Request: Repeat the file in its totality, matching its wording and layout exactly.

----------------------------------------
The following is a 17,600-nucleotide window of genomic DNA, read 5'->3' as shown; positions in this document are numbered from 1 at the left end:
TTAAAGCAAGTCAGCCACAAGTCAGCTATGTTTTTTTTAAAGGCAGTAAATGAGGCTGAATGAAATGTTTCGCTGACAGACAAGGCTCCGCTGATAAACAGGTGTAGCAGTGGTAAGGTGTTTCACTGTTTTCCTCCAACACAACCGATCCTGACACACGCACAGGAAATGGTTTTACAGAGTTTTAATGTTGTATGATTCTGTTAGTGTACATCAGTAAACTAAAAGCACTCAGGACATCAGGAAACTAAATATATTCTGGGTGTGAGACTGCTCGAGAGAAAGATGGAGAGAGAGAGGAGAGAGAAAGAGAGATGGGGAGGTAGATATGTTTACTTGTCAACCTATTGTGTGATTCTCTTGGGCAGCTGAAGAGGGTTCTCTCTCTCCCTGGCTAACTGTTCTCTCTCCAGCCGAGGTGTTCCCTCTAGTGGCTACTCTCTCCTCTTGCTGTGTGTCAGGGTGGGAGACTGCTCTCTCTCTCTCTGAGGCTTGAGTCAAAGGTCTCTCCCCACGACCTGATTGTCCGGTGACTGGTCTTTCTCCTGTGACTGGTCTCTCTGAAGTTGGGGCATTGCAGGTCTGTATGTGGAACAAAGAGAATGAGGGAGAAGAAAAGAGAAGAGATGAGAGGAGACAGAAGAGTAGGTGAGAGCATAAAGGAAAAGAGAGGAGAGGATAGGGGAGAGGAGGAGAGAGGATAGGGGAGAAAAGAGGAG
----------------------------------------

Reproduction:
The following is a 17,600-nucleotide window of genomic DNA, read 5'->3' as shown; positions in this document are numbered from 1 at the left end:
TTAAAGCAAGTCAGCCACAAGTCAGCTATGTTTTTTTTAAAGGCAGTAAATGAGGCTGAATGAAATGTTTCGCTGACAGACAAGGCTCCGCTGATAAACAGGTGTAGCAGTGGTAAGGTGTTTCACTGTTTTCCTCCAACACAACCGATCCTGACACACGCACAGGAAATGGTTTTACAGAGTTTTAATGTTGTATGATTCTGTTAGTGTACATCAGTAAACTAAAAGCACTCAGGACATCAGGAAACTAAATATATTCTGGGTGTGAGACTGCTCGAGAGAAAGATGGAGAGAGAGAGGAGAGAGAAAGAGAGATGGGGAGGTAGATATGTTTACTTGTCAACCTATTGTGTGATTCTCTTGGGCAGCTGAAGAGGGTTCTCTCTCTCCCTGGCTAACTGTTCTCTCTCCAGCCGAGGTGTTCCCTCTAGTGGCTACTCTCTCCTCTTGCTGTGTGTCAGGGTGGGAGACTGCTCTCTCTCTCTCTGAGGCTTGAGTCAAAGGTCTCTCCCCACGACCTGATTGTCCGGTGACTGGTCTTTCTCCTGTGACTGGTCTCTCTGAAGTTGGGGCATTGCAGGTCTGTATGTGGAACAAAGAGAATGAGGGAGAAGAAAAGAGAAGAGATGAGAGGAGACAGAAGAGTAGGTGAGAGCATAAAGGAAAAGAGAGGAGAGGATAGGGGAGAGGAGGAGAGAGGATAGGGGAGAAAAGAGGAG